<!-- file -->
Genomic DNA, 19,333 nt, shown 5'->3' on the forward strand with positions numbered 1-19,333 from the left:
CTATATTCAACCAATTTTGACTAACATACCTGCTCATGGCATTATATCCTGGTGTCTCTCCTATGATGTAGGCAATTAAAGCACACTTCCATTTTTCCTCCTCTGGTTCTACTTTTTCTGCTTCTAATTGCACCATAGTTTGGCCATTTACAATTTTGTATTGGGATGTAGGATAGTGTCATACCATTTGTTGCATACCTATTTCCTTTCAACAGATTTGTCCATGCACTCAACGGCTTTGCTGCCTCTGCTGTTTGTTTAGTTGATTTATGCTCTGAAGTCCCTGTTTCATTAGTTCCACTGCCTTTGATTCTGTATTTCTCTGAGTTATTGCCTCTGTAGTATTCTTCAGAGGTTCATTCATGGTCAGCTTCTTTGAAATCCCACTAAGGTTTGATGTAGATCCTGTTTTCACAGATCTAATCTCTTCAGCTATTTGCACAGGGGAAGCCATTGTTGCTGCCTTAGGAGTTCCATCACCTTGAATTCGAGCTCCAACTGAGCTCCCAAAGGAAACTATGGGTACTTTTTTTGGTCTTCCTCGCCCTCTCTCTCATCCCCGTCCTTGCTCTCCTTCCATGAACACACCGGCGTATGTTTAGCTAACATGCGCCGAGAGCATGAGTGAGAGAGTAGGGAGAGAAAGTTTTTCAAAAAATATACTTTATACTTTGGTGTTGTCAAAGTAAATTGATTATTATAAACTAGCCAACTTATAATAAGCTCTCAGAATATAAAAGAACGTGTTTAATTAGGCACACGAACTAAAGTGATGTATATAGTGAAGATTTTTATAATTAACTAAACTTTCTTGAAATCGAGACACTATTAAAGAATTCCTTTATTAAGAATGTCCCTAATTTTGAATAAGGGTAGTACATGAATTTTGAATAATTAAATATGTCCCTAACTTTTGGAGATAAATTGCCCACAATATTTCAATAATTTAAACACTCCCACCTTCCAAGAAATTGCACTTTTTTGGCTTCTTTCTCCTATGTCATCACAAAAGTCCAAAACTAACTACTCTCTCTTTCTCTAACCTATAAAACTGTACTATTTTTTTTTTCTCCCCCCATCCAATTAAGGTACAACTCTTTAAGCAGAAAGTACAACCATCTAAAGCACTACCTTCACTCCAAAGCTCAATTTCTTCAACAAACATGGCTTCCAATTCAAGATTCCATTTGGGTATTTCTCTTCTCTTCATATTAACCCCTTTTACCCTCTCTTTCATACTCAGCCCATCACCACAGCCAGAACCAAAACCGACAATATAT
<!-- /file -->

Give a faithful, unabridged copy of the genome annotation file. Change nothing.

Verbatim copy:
Genomic DNA, 19,333 nt, shown 5'->3' on the forward strand with positions numbered 1-19,333 from the left:
CTATATTCAACCAATTTTGACTAACATACCTGCTCATGGCATTATATCCTGGTGTCTCTCCTATGATGTAGGCAATTAAAGCACACTTCCATTTTTCCTCCTCTGGTTCTACTTTTTCTGCTTCTAATTGCACCATAGTTTGGCCATTTACAATTTTGTATTGGGATGTAGGATAGTGTCATACCATTTGTTGCATACCTATTTCCTTTCAACAGATTTGTCCATGCACTCAACGGCTTTGCTGCCTCTGCTGTTTGTTTAGTTGATTTATGCTCTGAAGTCCCTGTTTCATTAGTTCCACTGCCTTTGATTCTGTATTTCTCTGAGTTATTGCCTCTGTAGTATTCTTCAGAGGTTCATTCATGGTCAGCTTCTTTGAAATCCCACTAAGGTTTGATGTAGATCCTGTTTTCACAGATCTAATCTCTTCAGCTATTTGCACAGGGGAAGCCATTGTTGCTGCCTTAGGAGTTCCATCACCTTGAATTCGAGCTCCAACTGAGCTCCCAAAGGAAACTATGGGTACTTTTTTTGGTCTTCCTCGCCCTCTCTCTCATCCCCGTCCTTGCTCTCCTTCCATGAACACACCGGCGTATGTTTAGCTAACATGCGCCGAGAGCATGAGTGAGAGAGTAGGGAGAGAAAGTTTTTCAAAAAATATACTTTATACTTTGGTGTTGTCAAAGTAAATTGATTATTATAAACTAGCCAACTTATAATAAGCTCTCAGAATATAAAAGAACGTGTTTAATTAGGCACACGAACTAAAGTGATGTATATAGTGAAGATTTTTATAATTAACTAAACTTTCTTGAAATCGAGACACTATTAAAGAATTCCTTTATTAAGAATGTCCCTAATTTTGAATAAGGGTAGTACATGAATTTTGAATAATTAAATATGTCCCTAACTTTTGGAGATAAATTGCCCACAATATTTCAATAATTTAAACACTCCCACCTTCCAAGAAATTGCACTTTTTTGGCTTCTTTCTCCTATGTCATCACAAAAGTCCAAAACTAACTACTCTCTCTTTCTCTAACCTATAAAACTGTACTATTTTTTTTTTCTCCCCCCATCCAATTAAGGTACAACTCTTTAAGCAGAAAGTACAACCATCTAAAGCACTACCTTCACTCCAAAGCTCAATTTCTTCAACAAACATGGCTTCCAATTCAAGATTCCATTTGGGTATTTCTCTTCTCTTCATATTAACCCCTTTTACCCTCTCTTTCATACTCAGCCCATCACCACAGCCAGAACCAAAACCGACAATATAT